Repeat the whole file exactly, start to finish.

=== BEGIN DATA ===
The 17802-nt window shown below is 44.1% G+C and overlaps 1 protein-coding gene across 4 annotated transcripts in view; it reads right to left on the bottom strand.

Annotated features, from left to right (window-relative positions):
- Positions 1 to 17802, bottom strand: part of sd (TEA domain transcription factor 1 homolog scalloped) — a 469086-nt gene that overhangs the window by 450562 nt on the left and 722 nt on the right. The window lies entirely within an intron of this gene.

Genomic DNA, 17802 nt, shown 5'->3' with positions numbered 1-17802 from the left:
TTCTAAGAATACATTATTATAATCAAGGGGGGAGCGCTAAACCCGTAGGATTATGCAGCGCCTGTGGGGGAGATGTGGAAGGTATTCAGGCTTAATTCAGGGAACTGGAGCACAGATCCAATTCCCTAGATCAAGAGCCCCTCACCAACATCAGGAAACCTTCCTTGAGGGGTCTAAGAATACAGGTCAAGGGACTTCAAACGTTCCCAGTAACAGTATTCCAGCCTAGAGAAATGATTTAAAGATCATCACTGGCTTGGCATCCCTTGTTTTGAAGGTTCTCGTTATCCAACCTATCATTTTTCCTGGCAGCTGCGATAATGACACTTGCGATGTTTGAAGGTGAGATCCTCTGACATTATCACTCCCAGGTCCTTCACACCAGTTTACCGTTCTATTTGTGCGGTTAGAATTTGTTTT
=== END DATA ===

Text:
The 17802-nt window shown below is 44.1% G+C and overlaps 1 protein-coding gene across 4 annotated transcripts in view; it reads right to left on the bottom strand.

Annotated features, from left to right (window-relative positions):
- Positions 1 to 17802, bottom strand: part of sd (TEA domain transcription factor 1 homolog scalloped) — a 469086-nt gene that overhangs the window by 450562 nt on the left and 722 nt on the right. The window lies entirely within an intron of this gene.

Genomic DNA, 17802 nt, shown 5'->3' with positions numbered 1-17802 from the left:
TTCTAAGAATACATTATTATAATCAAGGGGGGAGCGCTAAACCCGTAGGATTATGCAGCGCCTGTGGGGGAGATGTGGAAGGTATTCAGGCTTAATTCAGGGAACTGGAGCACAGATCCAATTCCCTAGATCAAGAGCCCCTCACCAACATCAGGAAACCTTCCTTGAGGGGTCTAAGAATACAGGTCAAGGGACTTCAAACGTTCCCAGTAACAGTATTCCAGCCTAGAGAAATGATTTAAAGATCATCACTGGCTTGGCATCCCTTGTTTTGAAGGTTCTCGTTATCCAACCTATCATTTTTCCTGGCAGCTGCGATAATGACACTTGCGATGTTTGAAGGTGAGATCCTCTGACATTATCACTCCCAGGTCCTTCACACCAGTTTACCGTTCTATTTGTGCGGTTAGAATTTGTTTT